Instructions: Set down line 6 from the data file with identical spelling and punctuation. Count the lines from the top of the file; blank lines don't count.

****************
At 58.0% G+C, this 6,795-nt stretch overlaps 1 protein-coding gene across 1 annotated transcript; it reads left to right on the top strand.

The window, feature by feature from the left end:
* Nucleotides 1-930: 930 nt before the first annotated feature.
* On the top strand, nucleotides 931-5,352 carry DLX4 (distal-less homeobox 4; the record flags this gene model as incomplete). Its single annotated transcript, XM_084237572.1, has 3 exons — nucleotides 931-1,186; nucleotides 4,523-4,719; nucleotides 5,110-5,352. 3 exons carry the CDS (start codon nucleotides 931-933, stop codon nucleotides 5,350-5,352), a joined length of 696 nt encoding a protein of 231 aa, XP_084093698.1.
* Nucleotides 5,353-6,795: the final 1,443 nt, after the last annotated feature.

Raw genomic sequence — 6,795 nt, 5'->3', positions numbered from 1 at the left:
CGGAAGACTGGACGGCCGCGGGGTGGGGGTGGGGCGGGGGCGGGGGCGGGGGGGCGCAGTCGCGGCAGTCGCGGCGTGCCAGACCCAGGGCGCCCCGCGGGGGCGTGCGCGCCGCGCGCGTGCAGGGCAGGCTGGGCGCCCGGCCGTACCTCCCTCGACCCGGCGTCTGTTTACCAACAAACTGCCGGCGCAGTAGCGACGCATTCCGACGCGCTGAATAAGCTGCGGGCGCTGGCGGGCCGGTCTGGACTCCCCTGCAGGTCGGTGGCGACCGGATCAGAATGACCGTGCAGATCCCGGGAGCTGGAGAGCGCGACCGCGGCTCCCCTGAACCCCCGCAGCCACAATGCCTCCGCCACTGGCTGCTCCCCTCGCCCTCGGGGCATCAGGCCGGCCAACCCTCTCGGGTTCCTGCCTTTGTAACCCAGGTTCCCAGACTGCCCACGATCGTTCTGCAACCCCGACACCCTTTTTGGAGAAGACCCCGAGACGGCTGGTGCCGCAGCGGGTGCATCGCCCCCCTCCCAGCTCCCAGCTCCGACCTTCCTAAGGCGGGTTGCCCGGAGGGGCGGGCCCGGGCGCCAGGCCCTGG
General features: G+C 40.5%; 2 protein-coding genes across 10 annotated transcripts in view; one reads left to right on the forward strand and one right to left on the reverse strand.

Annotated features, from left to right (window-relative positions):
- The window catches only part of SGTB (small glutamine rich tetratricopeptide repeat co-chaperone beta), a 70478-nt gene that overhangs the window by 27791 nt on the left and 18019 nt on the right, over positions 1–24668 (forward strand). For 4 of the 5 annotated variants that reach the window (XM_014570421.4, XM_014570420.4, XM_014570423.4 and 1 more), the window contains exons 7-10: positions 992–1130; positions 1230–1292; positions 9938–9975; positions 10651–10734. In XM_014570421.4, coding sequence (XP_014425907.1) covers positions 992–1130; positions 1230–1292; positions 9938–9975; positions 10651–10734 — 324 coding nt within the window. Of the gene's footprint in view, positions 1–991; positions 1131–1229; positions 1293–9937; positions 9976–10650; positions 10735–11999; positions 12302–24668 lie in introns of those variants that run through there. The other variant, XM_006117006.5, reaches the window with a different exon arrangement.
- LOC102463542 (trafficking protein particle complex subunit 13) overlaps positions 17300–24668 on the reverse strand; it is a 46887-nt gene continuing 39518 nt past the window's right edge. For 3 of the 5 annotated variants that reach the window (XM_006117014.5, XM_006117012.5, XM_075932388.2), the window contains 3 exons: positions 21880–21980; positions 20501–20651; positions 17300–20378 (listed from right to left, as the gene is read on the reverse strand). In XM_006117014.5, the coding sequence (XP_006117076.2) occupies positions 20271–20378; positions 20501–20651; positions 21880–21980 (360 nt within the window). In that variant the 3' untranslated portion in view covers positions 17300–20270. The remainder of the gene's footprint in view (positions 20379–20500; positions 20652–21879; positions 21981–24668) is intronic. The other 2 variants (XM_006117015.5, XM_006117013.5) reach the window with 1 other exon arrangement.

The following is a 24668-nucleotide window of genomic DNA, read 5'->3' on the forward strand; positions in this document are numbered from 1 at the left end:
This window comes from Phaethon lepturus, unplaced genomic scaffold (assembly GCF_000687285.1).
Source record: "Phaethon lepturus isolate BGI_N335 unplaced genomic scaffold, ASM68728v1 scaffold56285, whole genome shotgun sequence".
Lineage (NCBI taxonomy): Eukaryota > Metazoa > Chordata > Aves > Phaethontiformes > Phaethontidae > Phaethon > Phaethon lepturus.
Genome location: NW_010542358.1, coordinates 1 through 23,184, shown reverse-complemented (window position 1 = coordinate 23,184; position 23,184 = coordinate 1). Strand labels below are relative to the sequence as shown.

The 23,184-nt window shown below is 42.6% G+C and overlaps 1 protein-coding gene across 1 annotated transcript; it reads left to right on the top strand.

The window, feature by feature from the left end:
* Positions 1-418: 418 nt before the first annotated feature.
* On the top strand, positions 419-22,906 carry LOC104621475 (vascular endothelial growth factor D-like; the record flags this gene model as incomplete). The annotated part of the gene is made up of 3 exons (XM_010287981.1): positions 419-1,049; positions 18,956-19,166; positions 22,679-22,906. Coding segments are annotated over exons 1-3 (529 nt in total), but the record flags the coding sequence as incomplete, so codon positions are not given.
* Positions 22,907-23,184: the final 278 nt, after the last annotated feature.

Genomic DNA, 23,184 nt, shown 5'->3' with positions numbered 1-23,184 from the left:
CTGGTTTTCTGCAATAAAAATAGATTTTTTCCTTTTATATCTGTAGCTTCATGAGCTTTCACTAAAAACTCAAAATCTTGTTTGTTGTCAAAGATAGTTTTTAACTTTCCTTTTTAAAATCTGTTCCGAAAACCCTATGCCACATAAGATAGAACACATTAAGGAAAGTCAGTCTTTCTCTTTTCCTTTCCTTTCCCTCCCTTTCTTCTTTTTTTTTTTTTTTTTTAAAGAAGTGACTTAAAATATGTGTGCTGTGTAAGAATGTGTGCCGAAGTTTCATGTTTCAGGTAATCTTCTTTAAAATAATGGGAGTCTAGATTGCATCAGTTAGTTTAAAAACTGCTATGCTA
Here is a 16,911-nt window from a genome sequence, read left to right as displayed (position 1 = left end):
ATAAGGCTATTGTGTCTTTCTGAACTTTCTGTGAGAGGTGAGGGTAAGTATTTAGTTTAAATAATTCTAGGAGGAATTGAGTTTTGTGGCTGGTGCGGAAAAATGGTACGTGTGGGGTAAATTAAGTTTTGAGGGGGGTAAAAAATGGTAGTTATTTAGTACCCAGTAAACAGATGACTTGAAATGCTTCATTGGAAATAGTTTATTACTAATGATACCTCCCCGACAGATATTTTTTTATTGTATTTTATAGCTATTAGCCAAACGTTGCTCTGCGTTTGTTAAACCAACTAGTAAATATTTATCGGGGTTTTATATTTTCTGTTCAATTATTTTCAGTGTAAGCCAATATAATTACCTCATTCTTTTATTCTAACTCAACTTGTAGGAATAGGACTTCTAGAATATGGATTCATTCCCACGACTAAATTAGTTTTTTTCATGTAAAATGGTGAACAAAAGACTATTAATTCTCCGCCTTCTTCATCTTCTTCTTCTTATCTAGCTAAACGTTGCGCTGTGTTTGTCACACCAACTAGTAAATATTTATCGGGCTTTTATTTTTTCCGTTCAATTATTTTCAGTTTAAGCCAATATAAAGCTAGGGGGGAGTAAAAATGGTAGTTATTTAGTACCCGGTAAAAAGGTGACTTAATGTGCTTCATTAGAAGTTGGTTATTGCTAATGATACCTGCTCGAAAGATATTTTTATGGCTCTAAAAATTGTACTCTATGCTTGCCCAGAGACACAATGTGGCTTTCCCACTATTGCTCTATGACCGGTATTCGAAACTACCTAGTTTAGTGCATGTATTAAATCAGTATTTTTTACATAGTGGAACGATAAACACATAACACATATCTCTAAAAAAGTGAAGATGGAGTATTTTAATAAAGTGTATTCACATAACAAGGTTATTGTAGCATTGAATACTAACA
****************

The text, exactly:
Raw genomic sequence — 6,795 nt, 5'->3', positions numbered from 1 at the left: